Crafting Powerful Questions: The number one tool for non-executive directors, lay members and governors

feb 2016 illustration questionsAmong the biggest challenges faced by non-executives (including CCG lay members, school governors and charity trustees) are
• creating a balanced approach to challenge and support
• generating the all-important assurance; a responsibility that is shared equally by all board members.

People approach this in various ways but, in my experience, the very best non-executive directors use carefully crafted, powerful questions as their most trusted and frequently used tools.

Good non-executives constantly seek to engage and provide feedback whilst maintaining relationships in which power and respect are shared equally. Questions, when carefully crafted, can:
• indicate empathy and support
• give recognition
• create ownership
• create opportunities for further engagement and understanding
• create opportunities for conversation, reflection and learning
• create opportunities for collective problem solving
• help sort fact from opinion or conjecture
• help people think from different perspectives

Powerful Questions do not only focus on the facts. A good question does not merely transact information; it also embodies the relationship between the questioner and responder.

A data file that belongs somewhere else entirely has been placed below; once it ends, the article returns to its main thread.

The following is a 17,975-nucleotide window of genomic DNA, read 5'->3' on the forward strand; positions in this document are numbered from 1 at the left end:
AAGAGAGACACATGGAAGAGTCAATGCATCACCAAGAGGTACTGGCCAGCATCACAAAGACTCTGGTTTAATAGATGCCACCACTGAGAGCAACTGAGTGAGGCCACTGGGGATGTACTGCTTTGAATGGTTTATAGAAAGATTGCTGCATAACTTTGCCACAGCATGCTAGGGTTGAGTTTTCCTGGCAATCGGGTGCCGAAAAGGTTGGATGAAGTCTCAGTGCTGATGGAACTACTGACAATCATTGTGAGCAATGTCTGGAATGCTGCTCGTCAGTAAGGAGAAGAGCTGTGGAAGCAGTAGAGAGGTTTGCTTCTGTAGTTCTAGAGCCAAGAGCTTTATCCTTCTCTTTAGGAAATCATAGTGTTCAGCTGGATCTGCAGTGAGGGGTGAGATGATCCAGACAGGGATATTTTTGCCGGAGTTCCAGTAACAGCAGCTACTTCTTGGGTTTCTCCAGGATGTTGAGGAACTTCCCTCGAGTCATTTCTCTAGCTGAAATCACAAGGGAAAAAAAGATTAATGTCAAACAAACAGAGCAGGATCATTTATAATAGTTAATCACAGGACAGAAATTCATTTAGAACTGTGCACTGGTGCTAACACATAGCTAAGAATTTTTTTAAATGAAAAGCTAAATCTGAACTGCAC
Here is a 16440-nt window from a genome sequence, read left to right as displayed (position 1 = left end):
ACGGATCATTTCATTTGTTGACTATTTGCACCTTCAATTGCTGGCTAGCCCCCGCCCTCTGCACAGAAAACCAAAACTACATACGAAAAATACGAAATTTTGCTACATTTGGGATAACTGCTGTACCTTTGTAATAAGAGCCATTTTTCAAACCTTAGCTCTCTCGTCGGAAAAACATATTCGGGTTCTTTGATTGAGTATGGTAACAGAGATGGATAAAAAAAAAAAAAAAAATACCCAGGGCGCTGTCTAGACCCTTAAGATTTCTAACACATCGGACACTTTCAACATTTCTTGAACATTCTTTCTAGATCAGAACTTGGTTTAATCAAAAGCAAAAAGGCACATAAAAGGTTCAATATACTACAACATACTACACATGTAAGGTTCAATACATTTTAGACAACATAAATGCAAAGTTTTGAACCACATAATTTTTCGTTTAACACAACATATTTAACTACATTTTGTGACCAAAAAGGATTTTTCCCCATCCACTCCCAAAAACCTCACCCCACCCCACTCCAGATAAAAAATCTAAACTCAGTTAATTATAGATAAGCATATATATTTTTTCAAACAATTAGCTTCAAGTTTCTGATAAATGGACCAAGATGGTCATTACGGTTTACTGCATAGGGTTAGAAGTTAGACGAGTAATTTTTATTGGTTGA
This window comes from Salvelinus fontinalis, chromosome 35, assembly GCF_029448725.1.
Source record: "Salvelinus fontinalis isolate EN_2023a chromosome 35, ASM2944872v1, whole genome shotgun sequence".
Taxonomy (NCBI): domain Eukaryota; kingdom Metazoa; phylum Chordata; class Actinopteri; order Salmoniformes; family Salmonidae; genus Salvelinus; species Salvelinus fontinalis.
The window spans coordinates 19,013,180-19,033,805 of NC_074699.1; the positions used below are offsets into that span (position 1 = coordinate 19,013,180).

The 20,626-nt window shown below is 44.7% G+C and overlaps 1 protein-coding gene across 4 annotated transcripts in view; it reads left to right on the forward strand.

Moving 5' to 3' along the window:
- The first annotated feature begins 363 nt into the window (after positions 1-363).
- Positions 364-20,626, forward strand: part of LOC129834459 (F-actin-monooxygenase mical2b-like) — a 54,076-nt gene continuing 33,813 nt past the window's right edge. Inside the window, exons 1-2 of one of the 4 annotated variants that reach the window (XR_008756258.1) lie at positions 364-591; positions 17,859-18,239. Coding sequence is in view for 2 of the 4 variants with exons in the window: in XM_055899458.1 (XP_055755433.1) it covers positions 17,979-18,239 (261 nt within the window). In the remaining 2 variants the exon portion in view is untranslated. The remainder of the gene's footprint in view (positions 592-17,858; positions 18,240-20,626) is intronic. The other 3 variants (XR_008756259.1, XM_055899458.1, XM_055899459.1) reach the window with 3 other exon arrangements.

A powerful question:
• is always open and never closed
• is never personal or personalised
• is never leading
• genuinely seeks understanding
• shares ownership and power
• does not convey a judgement

Good phrases for powerful question construction:
• To what extent…….?
• Could you outline…….?
• Is it possible to say….?
• How confident….?

Powerful questions never start with “I think…”
“Why?…” should rarely be used. Powerful questions are never constructed to give advice in disguise. They are not used to convey a judgement or disapproval.

When preparing for board meetings NEDs will find it easier to construct their powerful questions if they reflect on what it is that they really want to know. It’s too easy to ask “why did it go wrong?” when that’s not actually what is important. What we really want to know is, have lessons been learned and are we confident that it won’t go wrong again.

Try asking using some of the following ideas to craft your questions in your next board meeting and see what response you get from your executive team.

Good examples of powerful questions:
o To what extent is this proposal supported by local people?
rather than
o How many people were involved in the consultation? Or what % people agreed with the proposal?

o Could you outline the range of options that were considered?
rather than
o Have you thought about X?

o What degree of certainty is there that X will happen?
rather than
o How sure are you? / How can you be sure?

o Where is the team’s confidence in these figures drawn from?
rather than
o Are you sure?

o Could you outline the criteria used to determine…..?
rather than
o Why did you opt for X?

o At what stage would it be advisable for the board to re-consider this issue?
rather than
o Can you bring it back each month for review?

o What are our neighbours doing about X?
rather than
o Why are we behind/ failing?

o If we benchmarked ourselves against others, what could we learn?
rather than
o How are we performing?

o How much control do we have over X?
rather than
o What went wrong?

Illustration by Mair Park. Say hello to her on twitter @p_mair